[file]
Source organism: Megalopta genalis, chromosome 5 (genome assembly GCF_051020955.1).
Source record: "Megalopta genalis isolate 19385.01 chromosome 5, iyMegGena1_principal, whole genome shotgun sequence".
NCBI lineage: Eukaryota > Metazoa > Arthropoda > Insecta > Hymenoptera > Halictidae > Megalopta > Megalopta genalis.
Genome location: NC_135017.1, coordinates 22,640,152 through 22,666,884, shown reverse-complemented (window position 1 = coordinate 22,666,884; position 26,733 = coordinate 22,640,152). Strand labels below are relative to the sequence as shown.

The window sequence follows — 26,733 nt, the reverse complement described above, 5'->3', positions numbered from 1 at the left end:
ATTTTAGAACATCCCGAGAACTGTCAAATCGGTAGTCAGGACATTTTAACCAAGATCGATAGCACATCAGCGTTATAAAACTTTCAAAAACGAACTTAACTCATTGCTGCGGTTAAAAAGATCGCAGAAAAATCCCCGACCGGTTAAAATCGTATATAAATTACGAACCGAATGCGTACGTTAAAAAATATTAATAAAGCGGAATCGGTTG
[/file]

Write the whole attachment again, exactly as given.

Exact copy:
Source organism: Megalopta genalis, chromosome 5 (genome assembly GCF_051020955.1).
Source record: "Megalopta genalis isolate 19385.01 chromosome 5, iyMegGena1_principal, whole genome shotgun sequence".
NCBI lineage: Eukaryota > Metazoa > Arthropoda > Insecta > Hymenoptera > Halictidae > Megalopta > Megalopta genalis.
Genome location: NC_135017.1, coordinates 22,640,152 through 22,666,884, shown reverse-complemented (window position 1 = coordinate 22,666,884; position 26,733 = coordinate 22,640,152). Strand labels below are relative to the sequence as shown.

The window sequence follows — 26,733 nt, the reverse complement described above, 5'->3', positions numbered from 1 at the left end:
ATTTTAGAACATCCCGAGAACTGTCAAATCGGTAGTCAGGACATTTTAACCAAGATCGATAGCACATCAGCGTTATAAAACTTTCAAAAACGAACTTAACTCATTGCTGCGGTTAAAAAGATCGCAGAAAAATCCCCGACCGGTTAAAATCGTATATAAATTACGAACCGAATGCGTACGTTAAAAAATATTAATAAAGCGGAATCGGTTG